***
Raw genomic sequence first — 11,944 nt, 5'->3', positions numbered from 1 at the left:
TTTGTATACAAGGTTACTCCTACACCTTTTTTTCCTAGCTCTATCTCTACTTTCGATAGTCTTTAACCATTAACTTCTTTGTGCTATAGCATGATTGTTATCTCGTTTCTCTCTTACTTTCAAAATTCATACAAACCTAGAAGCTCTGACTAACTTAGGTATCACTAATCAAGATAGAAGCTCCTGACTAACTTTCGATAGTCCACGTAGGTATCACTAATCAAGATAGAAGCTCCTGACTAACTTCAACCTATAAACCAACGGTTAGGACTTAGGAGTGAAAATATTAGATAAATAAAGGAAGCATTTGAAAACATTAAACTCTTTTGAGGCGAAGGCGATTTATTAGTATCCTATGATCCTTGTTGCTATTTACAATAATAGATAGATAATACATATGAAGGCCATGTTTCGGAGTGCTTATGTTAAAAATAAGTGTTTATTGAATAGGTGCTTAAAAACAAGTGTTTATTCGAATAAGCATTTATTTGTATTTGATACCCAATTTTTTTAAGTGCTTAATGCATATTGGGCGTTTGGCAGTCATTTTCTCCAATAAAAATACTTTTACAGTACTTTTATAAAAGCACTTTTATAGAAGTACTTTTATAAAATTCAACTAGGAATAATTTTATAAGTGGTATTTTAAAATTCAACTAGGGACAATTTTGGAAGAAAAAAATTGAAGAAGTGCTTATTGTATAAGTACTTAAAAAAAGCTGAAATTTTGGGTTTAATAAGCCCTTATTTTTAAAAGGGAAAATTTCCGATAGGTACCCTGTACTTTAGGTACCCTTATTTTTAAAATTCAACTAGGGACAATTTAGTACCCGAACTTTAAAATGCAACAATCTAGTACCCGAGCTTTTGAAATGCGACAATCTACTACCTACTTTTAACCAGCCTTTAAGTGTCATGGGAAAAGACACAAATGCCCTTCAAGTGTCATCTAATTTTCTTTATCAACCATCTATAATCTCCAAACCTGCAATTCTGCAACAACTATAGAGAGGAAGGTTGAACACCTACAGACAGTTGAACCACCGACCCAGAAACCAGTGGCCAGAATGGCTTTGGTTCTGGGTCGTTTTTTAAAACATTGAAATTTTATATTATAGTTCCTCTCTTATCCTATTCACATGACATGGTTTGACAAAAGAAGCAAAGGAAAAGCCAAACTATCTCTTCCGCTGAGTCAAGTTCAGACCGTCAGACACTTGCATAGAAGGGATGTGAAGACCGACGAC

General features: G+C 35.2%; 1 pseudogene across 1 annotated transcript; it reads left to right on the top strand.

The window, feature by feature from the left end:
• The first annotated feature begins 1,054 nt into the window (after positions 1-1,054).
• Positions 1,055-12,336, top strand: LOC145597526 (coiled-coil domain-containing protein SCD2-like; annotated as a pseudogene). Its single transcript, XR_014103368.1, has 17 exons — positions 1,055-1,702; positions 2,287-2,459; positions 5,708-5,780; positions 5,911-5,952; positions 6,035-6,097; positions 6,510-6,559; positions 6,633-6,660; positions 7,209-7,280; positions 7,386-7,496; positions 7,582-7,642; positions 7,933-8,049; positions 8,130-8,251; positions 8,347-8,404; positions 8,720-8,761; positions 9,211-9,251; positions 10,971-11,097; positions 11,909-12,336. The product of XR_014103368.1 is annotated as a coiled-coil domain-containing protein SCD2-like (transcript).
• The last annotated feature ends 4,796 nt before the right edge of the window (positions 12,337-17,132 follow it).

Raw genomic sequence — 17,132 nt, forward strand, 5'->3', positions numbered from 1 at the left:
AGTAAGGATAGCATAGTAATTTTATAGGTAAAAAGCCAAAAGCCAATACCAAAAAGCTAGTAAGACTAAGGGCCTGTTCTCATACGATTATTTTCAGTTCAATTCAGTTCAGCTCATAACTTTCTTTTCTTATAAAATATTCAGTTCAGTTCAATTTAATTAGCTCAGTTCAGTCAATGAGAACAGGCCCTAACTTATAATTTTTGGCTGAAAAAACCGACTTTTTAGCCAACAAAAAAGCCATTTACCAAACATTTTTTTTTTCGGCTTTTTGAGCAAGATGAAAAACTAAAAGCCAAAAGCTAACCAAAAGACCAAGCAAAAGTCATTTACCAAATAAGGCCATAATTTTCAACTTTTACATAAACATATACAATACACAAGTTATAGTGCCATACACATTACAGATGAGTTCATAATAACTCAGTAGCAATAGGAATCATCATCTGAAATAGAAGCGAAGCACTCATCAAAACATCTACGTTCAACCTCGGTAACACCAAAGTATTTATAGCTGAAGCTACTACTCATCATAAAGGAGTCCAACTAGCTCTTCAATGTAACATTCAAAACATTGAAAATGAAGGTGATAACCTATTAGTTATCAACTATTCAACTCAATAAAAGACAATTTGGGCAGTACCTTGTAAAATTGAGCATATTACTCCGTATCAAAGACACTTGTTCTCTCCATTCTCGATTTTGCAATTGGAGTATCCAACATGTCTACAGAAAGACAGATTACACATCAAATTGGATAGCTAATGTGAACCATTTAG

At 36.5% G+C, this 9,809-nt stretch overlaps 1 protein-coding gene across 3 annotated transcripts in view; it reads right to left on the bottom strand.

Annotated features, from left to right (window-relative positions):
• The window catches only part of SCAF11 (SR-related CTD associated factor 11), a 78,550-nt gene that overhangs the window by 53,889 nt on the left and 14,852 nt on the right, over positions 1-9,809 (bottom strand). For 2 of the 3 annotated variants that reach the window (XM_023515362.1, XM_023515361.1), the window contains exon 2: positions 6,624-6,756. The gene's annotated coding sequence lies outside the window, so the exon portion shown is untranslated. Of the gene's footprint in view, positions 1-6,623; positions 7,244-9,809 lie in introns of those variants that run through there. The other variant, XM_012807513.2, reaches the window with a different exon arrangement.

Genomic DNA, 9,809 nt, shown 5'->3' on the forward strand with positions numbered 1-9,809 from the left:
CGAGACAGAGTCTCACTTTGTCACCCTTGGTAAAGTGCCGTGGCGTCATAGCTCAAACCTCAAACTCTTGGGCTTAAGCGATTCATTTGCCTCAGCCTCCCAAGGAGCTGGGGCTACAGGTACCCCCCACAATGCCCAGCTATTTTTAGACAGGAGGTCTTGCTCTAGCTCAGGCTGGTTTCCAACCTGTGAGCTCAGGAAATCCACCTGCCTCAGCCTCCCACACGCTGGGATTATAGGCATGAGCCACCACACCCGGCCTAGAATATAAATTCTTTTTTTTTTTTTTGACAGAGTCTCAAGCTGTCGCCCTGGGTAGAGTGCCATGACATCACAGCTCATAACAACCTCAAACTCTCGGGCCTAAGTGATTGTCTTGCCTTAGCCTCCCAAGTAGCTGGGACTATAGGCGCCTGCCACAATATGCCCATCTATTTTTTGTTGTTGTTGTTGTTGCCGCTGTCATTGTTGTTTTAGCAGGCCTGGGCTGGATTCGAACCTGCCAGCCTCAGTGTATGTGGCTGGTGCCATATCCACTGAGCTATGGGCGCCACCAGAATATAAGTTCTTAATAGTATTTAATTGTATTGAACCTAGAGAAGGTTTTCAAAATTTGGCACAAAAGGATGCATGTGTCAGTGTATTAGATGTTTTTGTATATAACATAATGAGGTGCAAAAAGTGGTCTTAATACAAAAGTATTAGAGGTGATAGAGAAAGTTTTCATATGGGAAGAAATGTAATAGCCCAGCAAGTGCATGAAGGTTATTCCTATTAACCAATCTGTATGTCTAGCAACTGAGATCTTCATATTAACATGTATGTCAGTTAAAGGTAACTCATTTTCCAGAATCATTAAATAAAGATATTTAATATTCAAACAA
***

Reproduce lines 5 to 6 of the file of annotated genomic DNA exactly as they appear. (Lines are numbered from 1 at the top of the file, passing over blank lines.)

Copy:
• The first annotated feature begins 1,054 nt into the window (after positions 1-1,054).
• Positions 1,055-12,336, top strand: LOC145597526 (coiled-coil domain-containing protein SCD2-like; annotated as a pseudogene). Its single transcript, XR_014103368.1, has 17 exons — positions 1,055-1,702; positions 2,287-2,459; positions 5,708-5,780; positions 5,911-5,952; positions 6,035-6,097; positions 6,510-6,559; positions 6,633-6,660; positions 7,209-7,280; positions 7,386-7,496; positions 7,582-7,642; positions 7,933-8,049; positions 8,130-8,251; positions 8,347-8,404; positions 8,720-8,761; positions 9,211-9,251; positions 10,971-11,097; positions 11,909-12,336. The product of XR_014103368.1 is annotated as a coiled-coil domain-containing protein SCD2-like (transcript).